Keeping Up with the Tudors: The Boleyn Wife!

Our book today is The Boleyn Wife by Brandy Purdy, published earlier this year by Kensington. It’s a novel about Jane Boleyn (nee Parker), the “shy, plain” young woman who’s contracted into marriage with handsome young courtier George Boleyn, Lord Rochford, nephew of the grand Duke of Norfolk and brother to Mary and Anne, both of whom have attracted the amorous attention of King Henry VIII. The novel is told in the first person, and you’d think that would defeat the usual modern novel’s purpose right there. In most historical fiction these days, we’re supposed to trust the narrator completely and also like them, and by rights it should be impossible either to trust Jane Boleyn or to like her. Lady Rochford, as her marriage to George Boleyn made her, is one of the least savory or trustworthy figures in all the court histories of England; at every juncture where she makes an appearance, she makes things worse for everybody around her, including herself, through her lying, her opportunism, her treachery, her wilful credulity, and her stupidity. She was one of those bitter, brittle, strident seeming-ignorant people who scurry about the edges of actual lived life, constantly counting up ills, constantly contradicting patent facts, friendless of course, despised by everyone even in good times. I’ve known many Lady Rochfords; I know one now I wouldn’t trust with the life of a goldfish. If it’s three o’clock, she’ll say “that clock says 3:15″ just for the petty thrill of getting you to contradict her. Such creatures learned very early in their lives that being objectionable was a sure-fire way to be noticed, and they’ve long since made the decision that it’s easier to be noticed – even by irritating people – than it is to be liked. They make the lazy decision, which always serves to make humans repulsive.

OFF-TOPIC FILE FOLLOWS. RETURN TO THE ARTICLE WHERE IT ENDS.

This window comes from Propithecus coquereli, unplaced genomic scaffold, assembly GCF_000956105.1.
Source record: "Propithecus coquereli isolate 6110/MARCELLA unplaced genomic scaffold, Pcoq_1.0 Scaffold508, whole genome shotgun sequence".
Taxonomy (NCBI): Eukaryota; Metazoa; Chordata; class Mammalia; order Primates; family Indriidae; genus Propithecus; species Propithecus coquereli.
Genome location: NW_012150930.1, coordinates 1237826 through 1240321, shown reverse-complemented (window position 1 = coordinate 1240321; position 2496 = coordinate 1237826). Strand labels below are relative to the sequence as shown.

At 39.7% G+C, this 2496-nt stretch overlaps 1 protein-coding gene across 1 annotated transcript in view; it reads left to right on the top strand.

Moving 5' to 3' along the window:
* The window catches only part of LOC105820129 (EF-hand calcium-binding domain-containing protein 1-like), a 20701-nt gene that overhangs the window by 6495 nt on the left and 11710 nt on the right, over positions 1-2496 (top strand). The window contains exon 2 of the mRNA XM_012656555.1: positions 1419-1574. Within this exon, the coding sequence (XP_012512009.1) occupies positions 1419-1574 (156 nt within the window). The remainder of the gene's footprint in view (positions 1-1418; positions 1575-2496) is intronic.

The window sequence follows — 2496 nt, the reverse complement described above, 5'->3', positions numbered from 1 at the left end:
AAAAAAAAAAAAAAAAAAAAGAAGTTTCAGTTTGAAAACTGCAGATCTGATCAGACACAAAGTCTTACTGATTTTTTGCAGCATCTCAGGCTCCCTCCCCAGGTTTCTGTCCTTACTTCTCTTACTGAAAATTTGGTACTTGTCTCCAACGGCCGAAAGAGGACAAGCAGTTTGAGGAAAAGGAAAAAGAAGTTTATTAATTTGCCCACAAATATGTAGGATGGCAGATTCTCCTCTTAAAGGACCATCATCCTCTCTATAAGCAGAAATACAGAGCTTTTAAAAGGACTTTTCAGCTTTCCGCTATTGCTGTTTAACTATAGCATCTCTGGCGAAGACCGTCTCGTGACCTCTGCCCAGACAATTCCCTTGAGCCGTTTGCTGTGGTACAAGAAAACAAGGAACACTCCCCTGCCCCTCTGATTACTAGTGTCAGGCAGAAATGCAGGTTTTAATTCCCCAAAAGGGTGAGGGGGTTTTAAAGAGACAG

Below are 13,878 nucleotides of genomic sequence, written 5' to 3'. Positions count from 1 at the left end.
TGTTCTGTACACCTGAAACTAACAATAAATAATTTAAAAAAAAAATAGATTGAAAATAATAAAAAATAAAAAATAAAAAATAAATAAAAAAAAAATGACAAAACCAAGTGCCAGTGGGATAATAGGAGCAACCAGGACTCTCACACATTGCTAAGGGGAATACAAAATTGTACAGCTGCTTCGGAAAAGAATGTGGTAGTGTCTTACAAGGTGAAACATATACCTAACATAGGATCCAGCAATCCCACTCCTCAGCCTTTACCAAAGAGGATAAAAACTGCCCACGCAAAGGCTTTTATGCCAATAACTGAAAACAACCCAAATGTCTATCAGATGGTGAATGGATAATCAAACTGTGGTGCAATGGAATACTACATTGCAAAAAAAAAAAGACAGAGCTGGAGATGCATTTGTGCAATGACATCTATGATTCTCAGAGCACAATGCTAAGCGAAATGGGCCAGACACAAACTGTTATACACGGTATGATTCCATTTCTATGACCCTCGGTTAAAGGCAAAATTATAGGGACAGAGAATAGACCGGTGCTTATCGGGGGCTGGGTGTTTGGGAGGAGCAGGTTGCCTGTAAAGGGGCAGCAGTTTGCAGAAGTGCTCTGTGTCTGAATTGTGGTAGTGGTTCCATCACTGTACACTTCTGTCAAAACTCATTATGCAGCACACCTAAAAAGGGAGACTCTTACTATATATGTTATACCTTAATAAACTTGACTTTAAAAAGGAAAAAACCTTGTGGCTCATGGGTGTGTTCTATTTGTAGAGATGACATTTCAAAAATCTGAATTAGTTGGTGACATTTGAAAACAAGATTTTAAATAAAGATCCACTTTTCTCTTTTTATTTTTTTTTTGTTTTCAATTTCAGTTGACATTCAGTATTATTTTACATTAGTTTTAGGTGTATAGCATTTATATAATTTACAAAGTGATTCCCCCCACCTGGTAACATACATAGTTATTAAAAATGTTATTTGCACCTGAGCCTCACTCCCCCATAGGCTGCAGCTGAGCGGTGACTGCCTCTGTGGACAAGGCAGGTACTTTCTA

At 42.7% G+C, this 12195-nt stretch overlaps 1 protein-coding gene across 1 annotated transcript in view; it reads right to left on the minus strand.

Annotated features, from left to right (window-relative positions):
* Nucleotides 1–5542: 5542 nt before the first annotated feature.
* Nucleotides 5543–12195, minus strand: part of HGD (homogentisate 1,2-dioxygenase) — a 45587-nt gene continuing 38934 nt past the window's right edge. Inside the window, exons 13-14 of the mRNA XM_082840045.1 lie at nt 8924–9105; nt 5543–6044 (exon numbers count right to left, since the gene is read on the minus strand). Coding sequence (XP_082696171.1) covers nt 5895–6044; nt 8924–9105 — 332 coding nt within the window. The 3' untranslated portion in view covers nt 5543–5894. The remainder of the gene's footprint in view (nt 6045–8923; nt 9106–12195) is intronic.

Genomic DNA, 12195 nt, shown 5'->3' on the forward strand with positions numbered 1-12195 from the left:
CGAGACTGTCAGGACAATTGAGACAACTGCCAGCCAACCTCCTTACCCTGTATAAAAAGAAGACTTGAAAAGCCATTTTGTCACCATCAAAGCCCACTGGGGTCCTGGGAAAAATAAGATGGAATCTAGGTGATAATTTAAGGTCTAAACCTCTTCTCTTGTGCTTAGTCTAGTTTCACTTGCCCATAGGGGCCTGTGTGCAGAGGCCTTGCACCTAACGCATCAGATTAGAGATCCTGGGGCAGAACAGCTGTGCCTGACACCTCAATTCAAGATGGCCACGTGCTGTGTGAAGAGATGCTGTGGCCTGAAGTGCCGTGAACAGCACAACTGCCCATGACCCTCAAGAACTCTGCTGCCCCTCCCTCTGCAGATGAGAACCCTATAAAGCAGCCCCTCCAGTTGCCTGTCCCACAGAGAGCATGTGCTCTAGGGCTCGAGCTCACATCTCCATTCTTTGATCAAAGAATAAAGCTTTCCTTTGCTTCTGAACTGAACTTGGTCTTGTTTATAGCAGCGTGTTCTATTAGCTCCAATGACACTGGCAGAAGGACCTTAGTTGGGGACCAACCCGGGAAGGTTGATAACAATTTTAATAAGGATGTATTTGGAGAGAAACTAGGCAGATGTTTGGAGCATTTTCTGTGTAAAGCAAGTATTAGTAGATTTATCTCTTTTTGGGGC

But surely few such humans were as repulsive as Jane Boleyn! She spread rumors about her husband even before Anne Boleyn came to the king’s notice, and once that affair had begun in earnest, she worked overtime spreading rumors about all concerned. She naturally came to the attention of the Czar of Rumors, Thomas Cromwell, and in Purdy’s fantastically lively no-holds-barred novel, she also comes to his bed. And when Anne’s haughty failure to produce a male heir begins to create a groundswell against her, those rumors become deadly effective. Henry is portrayed the usual way in this book, as a headstrong, yelling monster (the highly intellectual image-repair job Wolf Hall does for Cromwell is something Henry could use himself … somebody write that book, hmm?), and when his eye begins to wander and he starts to yearn for freedom from the marriage with Anne that he wrecked Western Christendom to achieve, Cromwell is there well-armed with rumors … and Jane Boleyn was his armorer-in-chief.

Fans of Tudor history (or readers of my previous consideration of Lady Rochford here) will recall that she intersects with that history at two crucial points: it was largely on her tittle-tattling that her husband George Boleyn was arraigned and executed along with other slandered men and Anne, and she was the chaperon who “fell asleep” and allowed Catherine Howard to conduct her illicit affairs while she was King Henry’s wife. In my opinion the historical record easily gives grounds enough to suspect this particular Boleyn wife of much, much more iniquity than just these two examples – but these two examples are mighty bad even so.

This seems unpromising raw material for a novel, but Purdy is undeterred (and she seems to have an interest in history’s unsavory troublemakers), and the most pleasing fact about The Boleyn Wife is that its portrayal of Jane Boleyn isn’t pleasing at all. She’s not portrayed as some kind of misunderstood saint – she’s a petty, mean-spirited shrew from the earliest parts of the book, as in the passage clearly aimed at another Boleyn-titled novel, where Jane thinks of Mary Boleyn:

Like many, I stood in awe of her dazzling beauty – she had been plucked so many times it was hard to believe her bloom had not just wilted or faded – and her equally astounding stupidity. Mary must have been unique among courtesans; she had been mistress to not one but two kings and had failed to profit from either.